For 40 Years, Boston Baroque Has Been Playing Far-Older Instruments
Boston Baroque, a homegrown early music orchestra, has been playing period instruments since 1973 — the first ensemble to do so in the U.S.
Plenty of people have never seen or heard these rare strings, brass and woodwinds in action, but Boston Baroque is displaying the orchestra’s unique sound, look and prowess at three concerts this weekend for its 40th anniversary.
At a recent rehearsal at First Baptist Church in Newton Centre, nearly 60 musicians were preparing for something of a classical gauntlet: Beethoven’s “9th Symphony.” It’s a sublime, but notoriously difficult, masterwork, and playing it on period instruments ups the ante.
On stage there were violins without chin rests, woodwinds without modern key systems and a brass horn that’s tough to identify. Musician Robin Pyle helped me out. “Well, it’s a trumpet,” he said with a laugh. “It doesn’t look like a modern trumpet. It’s twice the length of a modern trumpet, no valves, so all of the pitch change we do with our lips.”
The trumpet valve was invented around the early 1800s. This means music written for trumpet before then was played with something similar to what Pyle held in his hands. He calls it a “treacherous beast.”
“It is difficult. It takes a lot more finesse than a modern trumpet,” he said. “With a modern trumpet if things go wrong you can sort of force your way through it and nobody will know, but with one of these, the minute you try to force, it’s going to bite back. And it gets ugly in a hurry.” Then he added: “It’s sort of the knuckleball of the early music instrument world.”
The period cello is no walk in the park either, according to Adrienne Hartzell. Its strings are made of beef gut, and there’s no end pin — the metal support stick you see at the bottom of modern cellos. For the Beethoven symphony, Hartzell will hold her original cello with her legs.
“It’s a long haul, 90 minutes without no end pin,” she said. “So you have to be physically in good condition.”
Hartzell started playing with Boston Baroque in 1973 amidst Boston’s busing crisis, the aftermath of Vietnam and the lead-up to President Nixon’s resignation.
“We were hippies playing early music,” she said. “Nobody really thought in those days about where is this really going because we weren’t the Boston Symphony, and it was Marty’s creation, and we rehearsed in apartments in Cambridge, but Marty had a real vision that he has been able to really pull off over the years.”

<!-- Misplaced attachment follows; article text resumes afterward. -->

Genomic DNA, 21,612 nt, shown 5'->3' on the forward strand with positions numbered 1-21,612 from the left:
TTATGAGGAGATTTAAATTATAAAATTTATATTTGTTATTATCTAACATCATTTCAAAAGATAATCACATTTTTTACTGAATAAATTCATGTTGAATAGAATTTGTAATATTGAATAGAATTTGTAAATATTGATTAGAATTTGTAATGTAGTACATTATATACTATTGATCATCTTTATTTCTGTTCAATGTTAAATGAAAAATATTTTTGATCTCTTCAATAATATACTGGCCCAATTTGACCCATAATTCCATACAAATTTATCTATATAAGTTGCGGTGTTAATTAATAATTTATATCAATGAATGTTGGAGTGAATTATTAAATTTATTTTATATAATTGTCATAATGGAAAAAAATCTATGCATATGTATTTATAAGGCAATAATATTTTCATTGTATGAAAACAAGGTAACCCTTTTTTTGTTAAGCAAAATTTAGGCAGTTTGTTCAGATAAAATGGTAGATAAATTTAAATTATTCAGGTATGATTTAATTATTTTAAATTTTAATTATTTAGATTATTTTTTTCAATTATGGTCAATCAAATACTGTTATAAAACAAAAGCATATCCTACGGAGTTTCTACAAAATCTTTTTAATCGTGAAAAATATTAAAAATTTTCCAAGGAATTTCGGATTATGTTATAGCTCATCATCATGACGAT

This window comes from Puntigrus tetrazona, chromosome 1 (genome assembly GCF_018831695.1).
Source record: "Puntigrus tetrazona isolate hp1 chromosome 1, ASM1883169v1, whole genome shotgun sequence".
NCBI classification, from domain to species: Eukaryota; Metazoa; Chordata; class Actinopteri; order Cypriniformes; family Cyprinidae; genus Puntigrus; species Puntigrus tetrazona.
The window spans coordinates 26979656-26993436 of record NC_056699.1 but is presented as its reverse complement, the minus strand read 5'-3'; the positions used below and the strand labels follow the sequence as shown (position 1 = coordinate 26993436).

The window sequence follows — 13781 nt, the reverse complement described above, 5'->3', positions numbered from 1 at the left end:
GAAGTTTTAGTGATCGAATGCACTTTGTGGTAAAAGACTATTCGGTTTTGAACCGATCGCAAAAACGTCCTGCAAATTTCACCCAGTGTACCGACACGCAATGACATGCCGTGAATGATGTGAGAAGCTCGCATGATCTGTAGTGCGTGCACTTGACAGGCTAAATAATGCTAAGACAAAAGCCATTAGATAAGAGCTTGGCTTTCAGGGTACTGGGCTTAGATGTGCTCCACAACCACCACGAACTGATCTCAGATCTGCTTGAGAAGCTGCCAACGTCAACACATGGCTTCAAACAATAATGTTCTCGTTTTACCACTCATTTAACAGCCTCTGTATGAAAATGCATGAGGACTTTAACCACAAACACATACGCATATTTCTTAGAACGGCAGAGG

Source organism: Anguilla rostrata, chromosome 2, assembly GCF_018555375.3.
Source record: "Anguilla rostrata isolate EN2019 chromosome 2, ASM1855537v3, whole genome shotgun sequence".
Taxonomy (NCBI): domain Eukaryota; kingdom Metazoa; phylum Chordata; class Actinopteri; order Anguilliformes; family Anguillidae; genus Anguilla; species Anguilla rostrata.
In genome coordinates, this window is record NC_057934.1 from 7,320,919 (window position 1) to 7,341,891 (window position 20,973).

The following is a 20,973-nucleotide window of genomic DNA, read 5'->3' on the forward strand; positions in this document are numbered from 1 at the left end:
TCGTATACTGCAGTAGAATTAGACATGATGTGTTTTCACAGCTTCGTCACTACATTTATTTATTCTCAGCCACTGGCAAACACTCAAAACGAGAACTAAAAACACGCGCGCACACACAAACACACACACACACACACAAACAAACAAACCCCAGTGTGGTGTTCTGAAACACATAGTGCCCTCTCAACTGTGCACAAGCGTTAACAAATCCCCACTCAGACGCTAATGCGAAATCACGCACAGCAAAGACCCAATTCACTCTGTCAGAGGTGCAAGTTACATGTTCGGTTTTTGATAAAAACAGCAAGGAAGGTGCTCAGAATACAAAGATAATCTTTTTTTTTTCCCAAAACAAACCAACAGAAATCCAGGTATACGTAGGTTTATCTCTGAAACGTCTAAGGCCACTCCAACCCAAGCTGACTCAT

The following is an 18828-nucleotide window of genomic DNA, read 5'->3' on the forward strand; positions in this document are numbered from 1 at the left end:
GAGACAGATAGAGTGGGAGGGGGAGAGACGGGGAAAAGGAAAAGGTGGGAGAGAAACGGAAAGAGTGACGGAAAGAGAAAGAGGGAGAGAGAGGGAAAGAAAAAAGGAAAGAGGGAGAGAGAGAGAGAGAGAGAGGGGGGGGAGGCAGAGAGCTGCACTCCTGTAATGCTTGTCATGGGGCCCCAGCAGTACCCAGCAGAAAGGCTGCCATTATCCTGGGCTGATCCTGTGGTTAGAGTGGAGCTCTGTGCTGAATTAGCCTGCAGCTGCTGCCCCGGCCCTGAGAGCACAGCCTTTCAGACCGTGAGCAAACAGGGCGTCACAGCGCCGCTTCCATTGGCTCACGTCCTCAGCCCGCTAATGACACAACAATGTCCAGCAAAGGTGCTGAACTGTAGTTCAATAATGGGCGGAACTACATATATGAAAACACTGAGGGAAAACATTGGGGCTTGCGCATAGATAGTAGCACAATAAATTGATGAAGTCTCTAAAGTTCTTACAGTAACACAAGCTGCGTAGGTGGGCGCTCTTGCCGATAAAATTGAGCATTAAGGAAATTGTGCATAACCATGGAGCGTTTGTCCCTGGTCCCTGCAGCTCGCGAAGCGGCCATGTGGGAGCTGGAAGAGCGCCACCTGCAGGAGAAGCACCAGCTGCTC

“I was initially just very curious,” recalled Martin (“Marty”) Pearlman, Boston Baroque’s founder. As a 20-something harpsichordist and Yale music graduate he first encountered period music played on period instruments when he travelled to Holland. It got Pearlman wondering.
“What it would sound like if we applied all these things we would read from back then, about how to play and use the instruments — what do you end up with?” he said.
To find out, Pearlman banded together a handful of musicians willing to learn how to play old instruments. He purchased two period trumpets and came up with the name Banchetto Musicale, or “musical banquet.” In January 1974 they performed their first concert in Cambridge.
“It was in a cold church and we filled it up,” he remembered. “People were very interested to see what these instruments would sound like.”
Boston Globe classical critic Richard Dyer was there, too. “You could see the breath of the performers, everybody was bundled up,” he said.
Dyer said period instrumentation was well on its way to becoming all the rage in Europe. Recordings of this new, more authentic approach to old, beloved works drove a rising segment of the classical music record market in Belgium, Austria and England.
“It was trendy in the ’70s,” Dyer said, “but Martin Pearlman was in that first generation of people, and he was, at the time, pretty unique in doing this in this country.”
Other American groups followed, but what eventually became Boston Baroque kept growing.
“As people got better and better on the instruments, and as we had more of them, we could go into symphonies,” Pearlman said. “And I added a chorus so we could do all of the choral repertoire. Eventually we were doing opera.”
In 1984 Boston Baroque was the first period orchestra to perform at Carnegie Hall. The group landed a deal with Telarc Records in 1992 and made 20 albums. Pearlman has led a slew of period premieres.
Now Boston Baroque is tackling “Beethoven’s 9th” with a period-sized orchestra, which is smaller than what you would see if the BSO were playing the same piece at Symphony Hall.
Pearlman said the iconic, triumphant work is ideal for a period orchestra because it channels a sound closer to what audiences might’ve heard in Beethoven’s day. Like the brilliant but inscrutable composer aimed to do, the pairing also stretches the instruments’ limits.
“You feel that tension and that pressure and pushing the boundaries,” Pearlman said. “And that’s very much part of a performance.”
And that’s what drives Boston Baroque, too, Pearlman believes. But the music director also acknowledges the challenges that come with keeping a 40-year-old Baroque orchestra fresh and young. So they’re using apps and cocktail socials to attract the under-40 crowd.
To kick off the 40th anniversary season, Boston Baroque performs tonight (Friday) and tomorrow night (Saturday) at the New England Conservatory’s Jordan Hall. There’s also a free show on Sunday at The Strand in Dorchester.
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